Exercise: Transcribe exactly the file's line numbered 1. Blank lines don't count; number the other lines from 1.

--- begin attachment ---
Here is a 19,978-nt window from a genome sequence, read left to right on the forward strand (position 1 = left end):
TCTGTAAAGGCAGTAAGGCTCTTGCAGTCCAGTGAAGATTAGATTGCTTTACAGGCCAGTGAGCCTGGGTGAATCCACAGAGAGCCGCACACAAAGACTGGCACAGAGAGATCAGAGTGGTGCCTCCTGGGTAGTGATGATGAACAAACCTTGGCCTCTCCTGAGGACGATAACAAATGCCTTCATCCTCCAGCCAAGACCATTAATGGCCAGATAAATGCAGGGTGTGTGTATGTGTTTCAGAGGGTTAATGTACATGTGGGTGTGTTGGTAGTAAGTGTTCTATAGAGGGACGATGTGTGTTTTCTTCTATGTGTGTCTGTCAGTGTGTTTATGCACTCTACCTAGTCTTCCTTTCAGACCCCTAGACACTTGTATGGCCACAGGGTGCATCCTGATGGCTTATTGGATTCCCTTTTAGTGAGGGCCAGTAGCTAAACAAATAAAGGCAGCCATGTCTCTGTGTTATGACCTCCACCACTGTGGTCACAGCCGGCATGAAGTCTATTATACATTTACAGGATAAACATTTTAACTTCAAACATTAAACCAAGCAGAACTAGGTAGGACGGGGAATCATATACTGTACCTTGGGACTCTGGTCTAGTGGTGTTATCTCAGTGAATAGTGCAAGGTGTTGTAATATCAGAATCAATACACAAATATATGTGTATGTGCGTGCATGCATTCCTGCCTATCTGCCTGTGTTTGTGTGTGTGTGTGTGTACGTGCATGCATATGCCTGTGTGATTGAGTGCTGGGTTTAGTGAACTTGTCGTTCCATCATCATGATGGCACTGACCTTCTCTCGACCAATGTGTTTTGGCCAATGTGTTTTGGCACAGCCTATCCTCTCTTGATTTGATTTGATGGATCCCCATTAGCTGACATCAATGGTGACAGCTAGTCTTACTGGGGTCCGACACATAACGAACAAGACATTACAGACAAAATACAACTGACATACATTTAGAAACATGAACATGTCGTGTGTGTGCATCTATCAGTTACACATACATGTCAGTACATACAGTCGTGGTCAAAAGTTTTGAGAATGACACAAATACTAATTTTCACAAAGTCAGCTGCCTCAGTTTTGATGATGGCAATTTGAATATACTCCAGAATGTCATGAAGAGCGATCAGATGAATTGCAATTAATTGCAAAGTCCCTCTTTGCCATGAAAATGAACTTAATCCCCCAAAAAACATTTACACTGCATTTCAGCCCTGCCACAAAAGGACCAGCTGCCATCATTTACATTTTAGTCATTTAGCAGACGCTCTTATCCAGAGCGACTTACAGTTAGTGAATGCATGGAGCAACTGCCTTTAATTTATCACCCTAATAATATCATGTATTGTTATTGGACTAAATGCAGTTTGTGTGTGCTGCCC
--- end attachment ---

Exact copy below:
Here is a 19,978-nt window from a genome sequence, read left to right on the forward strand (position 1 = left end):